I usually rig the craw the same way I would many other plastics meant to fish the bottom. I thread on a 3/16 to 1/4oz bullet weight, sometimes pegged, sometimes not. I've also experimented with split shotting, Gamakatsu Jobee Pro Hooks, weightless, and Carolina rigged. I always come back to the bullet weight and an offset EWG hook. The body just does not perform as intended when weightless. Other nonstandard rigs exist, including threading on a bullet weight backwards so as to stir up silt as you drag the lure. At one point in time, the LFT web site also suggested nicking the tail end to give the lure a bend for a more life-like crawfish action. I have never fished it with an exposed hook. Too many weeds and stick-ups. Rigging it on a shaky head wasn't enough to impress any local bass. If you prefer a slower fall, I highly recommend a split shot rig, placing the weight a few inches up the line. A split shot seems to give me a happy medium between a slow drag and a more erratic bounce. Lastly, do not forget to pause. Strikes will come when you let this lure sit still, especially for long periods of time. The strike can still vary and although it can depend on how you've got the craw rigged, sometimes the hit is unpredictable. This can be true for any bait, I suppose, but the most memorable odd bite on a LFT Craw came when I cast to a shallow cypress tree limb overhang. I planned on letting the lure fall to the bottom so as to fish it slowly. One bass had other plans and hit immediately. No warning. This was a rare occurrence and for the most part, bites are generally more traditional and less often come in the form of a reaction strike. This bait might be for those of you who like to fish slow and methodically. If you are the kind of angler who likes to drag plastics through thick weeds like I do in scattered hydrilla on Caddo Lake and Cross Lake, then a craw should be on your short list.
I never pay attention to the normal crawfish life cycles. Maybe I should. LFT certainly has the color options to match the hatch. No. I throw a bait like this when the landscape under the water allows me the room to fish it. Again, the most productive situation for me has been in scattered hydrilla standing up only a few feet off the bottom. In these instances, I make long casts and take my time, staying aware of bottom contour, all the while making sure to move with a natural cadence, not in an erratic fashion, a movement commonly referred to as the "Superman" craw. When fishing shallow cover, I tend to pitch to specific spots and avoid the methodic dragging technique. No matter what depth I'm fishing, I know a craw is always an option.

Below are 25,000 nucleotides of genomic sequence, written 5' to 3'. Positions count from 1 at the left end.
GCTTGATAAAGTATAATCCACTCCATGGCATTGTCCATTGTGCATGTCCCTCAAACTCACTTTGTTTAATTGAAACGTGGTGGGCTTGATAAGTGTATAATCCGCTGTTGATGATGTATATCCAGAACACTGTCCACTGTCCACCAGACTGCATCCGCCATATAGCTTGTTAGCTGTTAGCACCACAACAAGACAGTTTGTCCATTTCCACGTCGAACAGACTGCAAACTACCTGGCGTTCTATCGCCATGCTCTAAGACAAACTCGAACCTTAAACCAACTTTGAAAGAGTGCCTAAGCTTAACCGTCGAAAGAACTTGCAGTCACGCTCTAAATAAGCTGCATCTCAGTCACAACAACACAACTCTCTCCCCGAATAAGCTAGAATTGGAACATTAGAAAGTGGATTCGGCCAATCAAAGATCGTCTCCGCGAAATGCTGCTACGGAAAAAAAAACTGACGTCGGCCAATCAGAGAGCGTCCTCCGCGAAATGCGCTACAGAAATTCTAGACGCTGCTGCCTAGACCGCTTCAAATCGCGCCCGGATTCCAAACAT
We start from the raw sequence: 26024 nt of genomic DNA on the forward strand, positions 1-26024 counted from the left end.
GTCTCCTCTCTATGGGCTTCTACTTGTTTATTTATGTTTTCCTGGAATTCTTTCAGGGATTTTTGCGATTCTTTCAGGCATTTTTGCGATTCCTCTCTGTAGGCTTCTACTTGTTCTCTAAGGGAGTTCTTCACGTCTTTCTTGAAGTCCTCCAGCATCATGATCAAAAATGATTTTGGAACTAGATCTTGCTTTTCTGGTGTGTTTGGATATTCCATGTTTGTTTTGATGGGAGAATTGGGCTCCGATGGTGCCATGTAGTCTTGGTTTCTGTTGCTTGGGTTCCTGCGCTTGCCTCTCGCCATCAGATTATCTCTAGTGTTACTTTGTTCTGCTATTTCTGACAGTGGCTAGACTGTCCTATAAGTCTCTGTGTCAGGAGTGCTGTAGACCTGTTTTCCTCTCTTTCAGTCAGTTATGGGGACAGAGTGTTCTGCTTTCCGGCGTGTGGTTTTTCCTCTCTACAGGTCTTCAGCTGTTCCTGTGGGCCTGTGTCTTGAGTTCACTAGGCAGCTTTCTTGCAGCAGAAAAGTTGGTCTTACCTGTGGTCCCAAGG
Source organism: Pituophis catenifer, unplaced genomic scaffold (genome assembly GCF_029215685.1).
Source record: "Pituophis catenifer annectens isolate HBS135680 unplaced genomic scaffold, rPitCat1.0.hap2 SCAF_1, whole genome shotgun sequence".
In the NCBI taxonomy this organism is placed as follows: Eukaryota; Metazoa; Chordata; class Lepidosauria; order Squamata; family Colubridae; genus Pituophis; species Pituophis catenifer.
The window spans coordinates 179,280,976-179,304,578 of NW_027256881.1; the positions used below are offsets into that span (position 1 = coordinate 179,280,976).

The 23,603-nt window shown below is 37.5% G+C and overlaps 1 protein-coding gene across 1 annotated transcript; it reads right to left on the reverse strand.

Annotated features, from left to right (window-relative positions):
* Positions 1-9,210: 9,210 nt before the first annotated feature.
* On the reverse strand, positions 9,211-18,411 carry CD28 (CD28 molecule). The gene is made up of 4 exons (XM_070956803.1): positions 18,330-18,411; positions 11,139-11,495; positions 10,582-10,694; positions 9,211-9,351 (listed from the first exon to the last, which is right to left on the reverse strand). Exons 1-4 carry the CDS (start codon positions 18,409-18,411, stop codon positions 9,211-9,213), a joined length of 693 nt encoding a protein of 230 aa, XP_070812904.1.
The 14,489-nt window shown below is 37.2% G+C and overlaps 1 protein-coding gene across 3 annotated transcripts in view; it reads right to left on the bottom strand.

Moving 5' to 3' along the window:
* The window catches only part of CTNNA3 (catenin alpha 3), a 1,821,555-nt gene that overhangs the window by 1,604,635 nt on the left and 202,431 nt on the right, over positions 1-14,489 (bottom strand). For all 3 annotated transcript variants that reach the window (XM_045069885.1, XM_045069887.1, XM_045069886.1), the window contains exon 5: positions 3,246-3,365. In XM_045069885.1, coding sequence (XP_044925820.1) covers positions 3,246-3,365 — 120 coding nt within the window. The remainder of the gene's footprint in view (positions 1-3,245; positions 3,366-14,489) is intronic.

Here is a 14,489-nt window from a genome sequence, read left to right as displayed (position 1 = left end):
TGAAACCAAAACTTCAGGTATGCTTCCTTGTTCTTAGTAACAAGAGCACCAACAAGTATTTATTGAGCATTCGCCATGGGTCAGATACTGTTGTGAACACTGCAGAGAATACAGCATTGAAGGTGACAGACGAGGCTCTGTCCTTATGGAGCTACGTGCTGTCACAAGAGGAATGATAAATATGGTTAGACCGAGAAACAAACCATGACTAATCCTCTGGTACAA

While anglers often use the whole craw as a jig trailer, I tend to rescue damaged LFT Craws from the scrap heap, snipping off some of the tail, and then use the truncated version as a jig trailer as illustrated in another post I've written.
An easy and slightly cheaper alternative is the Big Bite Baits Craw. It has the exact same body and profile, suggesting that it came from the identical mold. The plastic has a slightly different consistency and instead of a pungent garlic scent that will knock you down, the BBB Craw has an anise-like smell to it.
The LFT Craw is available in 12 colors. My three confidence colors are black neon, red shad/green flake, and blue bruiser. On the LFT site, you can browse the other nine colors and decide if they cater to your own confidence. Other colors include crawfish, red bug, sour grape, june bug, watermelon seed/chartreuse pepper, green pumpkin, watermelon candy, watermelon seed, and watermelon seed/red flake. For some reason, I thought they came in white, but maybe I'm thinking of something in the Big Bite Baits lineup. The LFT Craw comes in packs of eight and costs less than $5. The packages have changed since my last major purchase. Instead of a black package with their red and green logo, LFTLures packs now sport a white theme. Made it difficult to spot in the store for a while as I had become conditioned to recognize the black packaging. Some local tackle shops still carry the older packs, if you can believe that.
In the end, other great options are out there, but if you are in the market for something new, consider a bait that has been around for a while instead of one of the new kids on the block.
Stay tuned. A post about the Lake Fork Tackle Top Dog Lizard is in the works.